PODCAST: Words Can Have Different Meaning to Different People

This podcast discusses the importance of the words that we choose. The same words can have different meaning to different people.

Sometimes this can lead to miscommunication and interesting decisions. This podcast discusses the importance of words and their meanings to different people.

Audio not playing or can’t listen right now? Try the transcript below.

Christoph Trappe here with The Authentic Storytelling Project. Thanks for listening. Today, I want to talk about how we can use the same words and different people have different meanings for them. This came to mind the other day when I was visiting a town outside of Iowa and I asked the person at the hotel that checked me in where’s a nice place to go and sit outside and have something to eat and just kind of hang out for a little while and this person said such and such place is a good place to go. So, when we got there, we sat down and it was definitely a place where you could sit outside. You could, also, sit inside. They definitely had food, but it was really more of a party atmosphere. I mean, it was a big party. It was not a quiet and nice restaurant where you could sit outside, a little different. So, then when we sat down, we asked the waitress, what would you recommend. What’s the specialty here and she said, “Our beers. You can drink a lots of beers here.”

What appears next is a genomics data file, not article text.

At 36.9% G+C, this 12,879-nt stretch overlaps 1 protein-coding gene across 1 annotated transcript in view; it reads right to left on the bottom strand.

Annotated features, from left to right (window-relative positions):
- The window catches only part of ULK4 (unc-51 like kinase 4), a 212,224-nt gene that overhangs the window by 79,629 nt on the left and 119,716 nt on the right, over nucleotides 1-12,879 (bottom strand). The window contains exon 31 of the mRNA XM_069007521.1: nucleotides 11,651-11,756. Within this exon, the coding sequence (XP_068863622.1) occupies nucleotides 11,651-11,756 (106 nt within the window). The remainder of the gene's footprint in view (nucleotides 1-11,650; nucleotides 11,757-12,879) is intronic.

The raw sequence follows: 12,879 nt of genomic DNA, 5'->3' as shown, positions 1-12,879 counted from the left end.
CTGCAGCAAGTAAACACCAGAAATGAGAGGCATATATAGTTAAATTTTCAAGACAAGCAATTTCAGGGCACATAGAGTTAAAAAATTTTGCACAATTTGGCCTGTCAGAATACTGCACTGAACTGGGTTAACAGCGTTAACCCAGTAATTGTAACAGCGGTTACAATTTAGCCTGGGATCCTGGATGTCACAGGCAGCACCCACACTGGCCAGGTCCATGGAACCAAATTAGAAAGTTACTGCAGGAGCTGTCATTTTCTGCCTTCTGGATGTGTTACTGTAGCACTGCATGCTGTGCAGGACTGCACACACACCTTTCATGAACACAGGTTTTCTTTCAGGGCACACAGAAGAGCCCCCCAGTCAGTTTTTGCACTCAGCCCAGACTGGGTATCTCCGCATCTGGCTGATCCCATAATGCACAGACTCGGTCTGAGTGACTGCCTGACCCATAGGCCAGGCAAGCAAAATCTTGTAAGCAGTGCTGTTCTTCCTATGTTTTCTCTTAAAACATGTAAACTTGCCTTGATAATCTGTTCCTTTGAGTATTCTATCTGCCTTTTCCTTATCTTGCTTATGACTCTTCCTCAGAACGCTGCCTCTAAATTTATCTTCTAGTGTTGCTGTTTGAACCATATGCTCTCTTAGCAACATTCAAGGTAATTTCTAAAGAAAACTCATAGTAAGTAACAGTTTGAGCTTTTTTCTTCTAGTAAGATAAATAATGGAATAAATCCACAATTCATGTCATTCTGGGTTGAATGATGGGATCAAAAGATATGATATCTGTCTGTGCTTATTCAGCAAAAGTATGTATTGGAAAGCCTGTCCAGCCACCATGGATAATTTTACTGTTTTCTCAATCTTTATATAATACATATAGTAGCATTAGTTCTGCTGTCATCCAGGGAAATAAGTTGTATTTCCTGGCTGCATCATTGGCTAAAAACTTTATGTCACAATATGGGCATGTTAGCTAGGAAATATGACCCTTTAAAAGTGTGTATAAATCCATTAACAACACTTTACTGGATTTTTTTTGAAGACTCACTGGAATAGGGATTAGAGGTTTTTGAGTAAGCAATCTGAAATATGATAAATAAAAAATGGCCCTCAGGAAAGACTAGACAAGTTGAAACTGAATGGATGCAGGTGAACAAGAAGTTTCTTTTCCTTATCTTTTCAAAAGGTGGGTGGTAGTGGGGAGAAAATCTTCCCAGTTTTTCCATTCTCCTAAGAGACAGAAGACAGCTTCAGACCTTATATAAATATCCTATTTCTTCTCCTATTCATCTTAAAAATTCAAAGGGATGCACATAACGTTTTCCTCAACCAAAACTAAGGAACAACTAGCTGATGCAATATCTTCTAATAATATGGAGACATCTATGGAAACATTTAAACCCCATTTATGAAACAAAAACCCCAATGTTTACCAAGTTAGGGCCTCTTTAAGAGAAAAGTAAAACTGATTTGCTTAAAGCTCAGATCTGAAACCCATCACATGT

So, very different expectations of what we were asking for and what we got an answer to. Now, this person who told us where to go, she didn’t mean any harm.

She was trying to be helpful. She was trying to answer our question correctly. When we got there, they were nice, but it was definitely a party atmosphere over just a sit down restaurant. So, we can all used the same words and they have different meanings for us. We interpret them differently. That’s very important for storytellers, online marketers to keep in mind as we are sharing stories online. Just because we use one word or one phrase doesn’t mean that our audience does the same. The same phrase might have different meanings. I might search for “interview” or I might talk about an interview and 90 percent of the time that I’m referring to the term interview, I’m talking about an interview with another person to gather content for stories, a blog post, video, et cetera, et cetera.

For 50 percent of others around me, when you say interview or maybe even more, maybe 80 percent of those people, I really have no idea, but you see where I’m going with this. When you use the term interview, they might think about HR, right, a job interview.